Artists filter life through the lens of inspiration, but at times even professional dreamers get stuck. So what do they do? Five established Charlotte-Mecklenburg artists who each received $10,000 Creative Renewal Fellowships from the Arts and Science Council shared their tricks for reawakening the muse.
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“Film is always a big exploration for me, so when things slow down I turn to cinema for inspiration with story, structure, vibe and energy,” he says. “Photography books are another source. There are no words to deal with, just images, but there’s something about the narrative of a good photography book, the way images are sequenced, that’s inspiring.”
Jackson also has a studio in Goodyear Arts, located in Camp North End on the West side, where he assembles sculptures out of found objects. The process mimics the way writers weave seemingly disparate elements into a narrative, and encourages Jackson to take himself less seriously. “The nice thing about working with these found objects is that they’re not as precious. I can give myself permission to be ridiculous and see where it might lead. It gives me a little more freedom, and is a good reminder to be receptive and try a bunch of things.”
The results often end up surprising him. “I don’t know why taking a T and nailing it on a red string and putting it above a mirror makes things suddenly more or less interesting. It’s a good reminder that many things I think are weird work.”
Cofounder and lead drummer for the Sounds of Afrika drum and dance troupe and founder of Drums 4 Life, Bey is spending his fellowship recording the techniques of master drummers in Guinea. When he feels stuck, he literally runs from it, taking to the woods. He recently purchased 5 acres specifically for that purpose, clearing a path around the perimeter to run every morning.
After a run, “I find a quiet place where I can get clarity to determine my next series of moves. I sit in that stillness to help me re-center and gather all that is within and around me for fortification and regeneration.”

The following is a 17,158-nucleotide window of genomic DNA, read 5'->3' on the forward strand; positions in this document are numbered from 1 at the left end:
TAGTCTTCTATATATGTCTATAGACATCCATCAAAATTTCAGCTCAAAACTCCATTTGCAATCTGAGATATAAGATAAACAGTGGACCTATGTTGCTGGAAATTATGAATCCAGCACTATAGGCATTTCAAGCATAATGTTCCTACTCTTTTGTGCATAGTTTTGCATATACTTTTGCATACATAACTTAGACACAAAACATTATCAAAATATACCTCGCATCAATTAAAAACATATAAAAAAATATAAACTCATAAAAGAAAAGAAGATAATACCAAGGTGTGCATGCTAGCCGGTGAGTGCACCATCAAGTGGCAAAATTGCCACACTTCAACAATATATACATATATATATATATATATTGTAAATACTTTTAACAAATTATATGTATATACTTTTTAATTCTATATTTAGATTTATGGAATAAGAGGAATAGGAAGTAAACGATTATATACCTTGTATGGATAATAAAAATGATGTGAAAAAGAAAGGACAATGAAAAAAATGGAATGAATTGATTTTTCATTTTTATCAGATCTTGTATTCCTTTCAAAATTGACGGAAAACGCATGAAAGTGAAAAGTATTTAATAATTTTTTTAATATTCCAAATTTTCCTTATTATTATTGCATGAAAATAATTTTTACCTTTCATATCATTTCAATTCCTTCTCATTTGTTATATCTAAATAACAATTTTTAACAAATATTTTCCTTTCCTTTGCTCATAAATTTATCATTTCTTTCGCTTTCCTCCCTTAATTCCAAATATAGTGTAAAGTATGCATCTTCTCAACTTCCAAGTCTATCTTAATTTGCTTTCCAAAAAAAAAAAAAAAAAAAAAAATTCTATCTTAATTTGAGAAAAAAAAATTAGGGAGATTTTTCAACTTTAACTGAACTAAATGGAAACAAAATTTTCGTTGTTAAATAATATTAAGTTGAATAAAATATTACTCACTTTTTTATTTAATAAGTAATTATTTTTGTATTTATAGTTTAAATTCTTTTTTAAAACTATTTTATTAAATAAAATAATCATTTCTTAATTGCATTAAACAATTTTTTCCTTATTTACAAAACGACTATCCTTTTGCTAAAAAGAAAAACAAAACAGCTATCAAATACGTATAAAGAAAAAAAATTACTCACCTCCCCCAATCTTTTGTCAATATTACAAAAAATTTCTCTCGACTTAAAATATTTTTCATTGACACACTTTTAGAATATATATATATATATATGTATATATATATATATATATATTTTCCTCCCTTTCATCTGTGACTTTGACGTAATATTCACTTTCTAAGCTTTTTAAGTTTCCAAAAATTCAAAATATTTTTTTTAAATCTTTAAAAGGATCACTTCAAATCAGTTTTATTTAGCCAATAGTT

Connerton, founding director of Martha Connerton Kinetic Works, works in many other creative milieus as well: catering, interior design and home renovation. When sexism limited demand for women choreographers, she said, she put her creative energy into these other avenues.
“At a young age I realized that although dance is the main thrust of how I identify myself, it’s simply the medium I’m most comfortable working with,” she says. “It’s how I get myself out into the world rather than an identity, and that’s why I’ve been able to survive when there’s a dearth of work opportunities.”
Still, “it’s rare the muse isn’t there,” she says with a chuckle. “I don’t get enough opportunities to choreograph for that to get blocked. I have so many ballets dying in my head and shaking the bars trying to get out that when I get the opportunity it’s a relief.”
When problems do arise, she takes a sports break—not playing, just watching. “I’m a crazy tennis fan. I lie down, turn on the TV and watch until my brain reasserts itself and my energy comes back. That flips me out of one state into another. The change is dynamic.”
Connerton plans to work on her series of interactive children’s books and on a movement/theater project about the intersection of Arabic religious and political groups and Western culture.
Oil painter Smith takes comfort in routine. His breakfast is always a bowl of cereal and a couple cups of coffee. For lunch it’s salad and a banana. “You don’t have to waste brain cells on it and can put all your energy toward creating.”
Smith paints both aviation art and Western-themed subjects. Aviation takes a tight, detailed form, while Western art’s natural landscapes are more impressionistic.
“If I haven’t planned out a painting as well as I should have and find myself realizing it’s not working how I want, I take a couple of steps back,” he says. “If I’m working on an aviation piece, I take that off the canvas and put it in the corner for a few days, and work on a Western painting instead. It refocuses my brain in another direction.”
Smith plans to go to two painting workshops, in Miami and Wyoming, and the Shearer Artist Ride in South Dakota, in which professional Western artists are invited to gather with models portraying Western life in the 1800s, on a ranch along the Cheyenne River.
Ruth Ava Lyons
Lyons, a mixed-media visual artist and photographer, ignites her creativity by shifting gears, she says.
“I change my medium when I feel like I am not growing, or I experiment,” Lyons says. “Taking risks in the work and willing to fail is a self-imposed challenge that moves me forward.” With her fellowship, she plans to take a master underwater photography workshop in Indonesia’s Raja Ampat Islands, to advance work that she’s titled “Oceanic Alchemies.”
This story is part of an Observer underwriting project with the Thrive Campaign for the Arts, supporting arts journalism in Charlotte.